CrowdStrike told the Post on June 14 that the unauthorized access was probably obtained by phishing, meaning DNC staff members most likely received deceptively crafted emails containing malicious files or links that allowed the hackers to break into the system.

Citing sources familiar with the government’s investigation, Bloomberg reported on Tuesday that hackers “sought data from at least 4,000 individuals associated with U.S. politics” over the course of seven months. The targets include, but are not limited to, the Democratic Party, Hillary Clinton’s presidential campaign, and the Bill, Hillary, and Chelsea Clinton Foundation.

A former White House cybersecurity official told Politico on Tuesday the leaked documents were a sure sign that “Putin’s security services are now trying to influence the U.S. presidential election,” calling the hack a “direct attack on our democracy.”

Dmitry Peskov, a Kremlin spokesperson, denied Russia’s involvement in a comment to Reuters last week. “I completely rule out a possibility that the [Russian] government or the government bodies have been involved in this,” he said.

Known unknowns

Here’s where things get confusing.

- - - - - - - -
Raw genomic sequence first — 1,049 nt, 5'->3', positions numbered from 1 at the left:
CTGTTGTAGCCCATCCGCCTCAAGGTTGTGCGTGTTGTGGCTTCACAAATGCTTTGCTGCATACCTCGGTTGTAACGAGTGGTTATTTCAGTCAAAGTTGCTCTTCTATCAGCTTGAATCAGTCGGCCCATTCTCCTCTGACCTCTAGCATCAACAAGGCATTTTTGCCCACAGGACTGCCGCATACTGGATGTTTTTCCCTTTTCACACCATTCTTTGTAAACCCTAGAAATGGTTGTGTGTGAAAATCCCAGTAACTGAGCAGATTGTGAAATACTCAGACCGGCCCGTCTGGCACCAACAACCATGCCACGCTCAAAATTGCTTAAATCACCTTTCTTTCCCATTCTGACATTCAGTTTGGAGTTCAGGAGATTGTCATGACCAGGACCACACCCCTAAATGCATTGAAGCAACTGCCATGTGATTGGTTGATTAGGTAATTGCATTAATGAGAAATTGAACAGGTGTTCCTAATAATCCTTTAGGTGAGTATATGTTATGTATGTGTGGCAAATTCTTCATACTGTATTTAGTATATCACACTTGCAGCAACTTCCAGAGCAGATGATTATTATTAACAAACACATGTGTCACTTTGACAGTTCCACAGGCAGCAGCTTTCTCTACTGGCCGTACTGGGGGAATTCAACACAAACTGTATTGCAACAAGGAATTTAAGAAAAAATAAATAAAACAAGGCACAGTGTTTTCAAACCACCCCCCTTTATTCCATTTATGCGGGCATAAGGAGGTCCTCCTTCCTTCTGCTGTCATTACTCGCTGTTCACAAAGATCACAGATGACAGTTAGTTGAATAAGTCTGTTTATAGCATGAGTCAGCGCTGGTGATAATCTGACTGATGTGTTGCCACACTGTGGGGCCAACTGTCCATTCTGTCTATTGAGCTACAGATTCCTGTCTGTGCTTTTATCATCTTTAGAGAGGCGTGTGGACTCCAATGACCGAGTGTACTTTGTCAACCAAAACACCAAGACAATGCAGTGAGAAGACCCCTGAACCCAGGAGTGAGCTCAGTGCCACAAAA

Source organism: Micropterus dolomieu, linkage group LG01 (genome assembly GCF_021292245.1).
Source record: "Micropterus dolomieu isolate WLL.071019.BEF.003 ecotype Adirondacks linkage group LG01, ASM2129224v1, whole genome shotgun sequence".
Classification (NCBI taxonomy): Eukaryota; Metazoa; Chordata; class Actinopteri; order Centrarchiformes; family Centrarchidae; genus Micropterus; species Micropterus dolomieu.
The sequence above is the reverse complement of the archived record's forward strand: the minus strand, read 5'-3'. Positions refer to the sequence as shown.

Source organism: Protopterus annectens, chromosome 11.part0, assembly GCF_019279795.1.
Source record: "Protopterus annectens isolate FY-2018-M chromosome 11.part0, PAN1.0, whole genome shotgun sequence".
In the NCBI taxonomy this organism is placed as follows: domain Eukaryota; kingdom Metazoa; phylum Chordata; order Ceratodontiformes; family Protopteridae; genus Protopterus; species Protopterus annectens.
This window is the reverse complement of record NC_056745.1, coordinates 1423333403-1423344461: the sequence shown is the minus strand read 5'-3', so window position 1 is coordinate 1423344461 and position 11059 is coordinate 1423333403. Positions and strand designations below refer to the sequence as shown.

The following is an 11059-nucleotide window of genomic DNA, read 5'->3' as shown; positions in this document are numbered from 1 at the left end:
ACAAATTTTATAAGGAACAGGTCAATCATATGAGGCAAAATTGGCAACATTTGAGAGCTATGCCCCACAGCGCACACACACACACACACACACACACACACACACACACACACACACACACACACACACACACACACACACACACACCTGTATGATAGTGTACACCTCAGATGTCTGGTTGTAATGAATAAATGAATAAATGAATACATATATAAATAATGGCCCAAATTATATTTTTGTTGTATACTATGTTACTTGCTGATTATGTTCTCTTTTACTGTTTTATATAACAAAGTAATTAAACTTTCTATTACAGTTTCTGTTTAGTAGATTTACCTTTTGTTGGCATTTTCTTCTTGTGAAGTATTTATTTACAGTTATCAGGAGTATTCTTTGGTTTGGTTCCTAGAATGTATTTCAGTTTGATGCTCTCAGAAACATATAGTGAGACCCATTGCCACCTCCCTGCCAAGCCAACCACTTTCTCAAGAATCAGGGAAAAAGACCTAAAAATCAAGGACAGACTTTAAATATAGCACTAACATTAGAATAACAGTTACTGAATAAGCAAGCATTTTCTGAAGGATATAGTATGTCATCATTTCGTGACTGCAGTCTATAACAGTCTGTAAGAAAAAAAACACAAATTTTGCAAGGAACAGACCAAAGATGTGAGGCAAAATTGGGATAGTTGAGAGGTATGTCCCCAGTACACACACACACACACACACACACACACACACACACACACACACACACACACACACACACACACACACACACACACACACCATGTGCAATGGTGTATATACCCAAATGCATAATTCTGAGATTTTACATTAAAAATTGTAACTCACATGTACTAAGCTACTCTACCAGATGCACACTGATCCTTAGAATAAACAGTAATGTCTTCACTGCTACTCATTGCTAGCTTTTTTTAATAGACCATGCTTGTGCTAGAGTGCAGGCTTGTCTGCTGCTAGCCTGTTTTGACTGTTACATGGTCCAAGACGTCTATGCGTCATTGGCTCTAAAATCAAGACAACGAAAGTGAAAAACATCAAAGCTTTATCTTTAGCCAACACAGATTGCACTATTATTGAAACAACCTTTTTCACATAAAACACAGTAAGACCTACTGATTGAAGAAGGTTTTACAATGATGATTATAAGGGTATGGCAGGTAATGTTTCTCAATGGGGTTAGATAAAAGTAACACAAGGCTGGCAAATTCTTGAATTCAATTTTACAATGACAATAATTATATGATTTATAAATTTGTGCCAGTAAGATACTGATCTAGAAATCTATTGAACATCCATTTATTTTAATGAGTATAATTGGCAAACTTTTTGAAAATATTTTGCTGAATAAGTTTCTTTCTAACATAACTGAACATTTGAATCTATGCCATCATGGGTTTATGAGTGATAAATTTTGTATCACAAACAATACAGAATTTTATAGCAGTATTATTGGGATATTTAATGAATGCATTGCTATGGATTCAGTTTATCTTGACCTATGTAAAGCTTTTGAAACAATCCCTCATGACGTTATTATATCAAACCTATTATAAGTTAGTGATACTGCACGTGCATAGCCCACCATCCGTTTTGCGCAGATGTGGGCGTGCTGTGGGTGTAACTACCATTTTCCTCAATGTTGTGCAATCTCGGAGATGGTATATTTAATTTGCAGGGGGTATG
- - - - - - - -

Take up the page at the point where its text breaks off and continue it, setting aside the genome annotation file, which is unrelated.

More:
An individual identifying themselves as “Guccifer 2.0” has taken credit for breaching the DNC’s network, though his appearance may be an attempt to muddy the attribution.

The purported hacker’s handle, Guccifer 2.0, is a reference to Marcel Lehel, aka “Guccifer,” a computer hacker extradited to the U.S. by Romania in April. Lehel pleaded guilty to a series of high-level cyberattacks targeting prominent political officials, among them former Presidents George W. Bush and George H.W. Bush.

As evidence of his or her involvement, the purported hacker published a trove of documents allegedly stolen from the DNC including a list of donors who made large contributions to the Clinton Foundation—files that may prove useful to the Trump in assailing the former secretary of state over her financial ties.

While the DNC has confirmed the hack, it remains unconfirmed whether the documents Guccifer 2.0 has released are legitimate.

Motherboard published an interview with Guccifer 2.0 on Tuesday in which the individual claimed to also be Romanian. However, the person communicating with Motherboard appeared to struggle with the language, fueling suspicions that the individual was misleading reporters.

The introduction of Guccifer 2.0 has given rise to speculation that Russian intelligence services are working to obfuscate the Kremlin’s involvement in the breach.

The alleged hacker claimed to have no affinity for Russia or its foreign policy—“I hate being attributed to Russia,” he told Motherboard—while claiming that Russian metadata contained in the leaked documents was intentionally created as a kind of personal signature.

To sum up: The DNC was hacked. Experts say the Russian government did it, while Russia denies everything. A lone hacker has claimed responsibility for the hack and began releasing documents that may or may not have been stolen from the DNC. Many believe Guccifer 2.0 is part of a ploy to divert attention away from Russia. Trump thinks the DNC orchestrated the hack itself.

The Daily Dot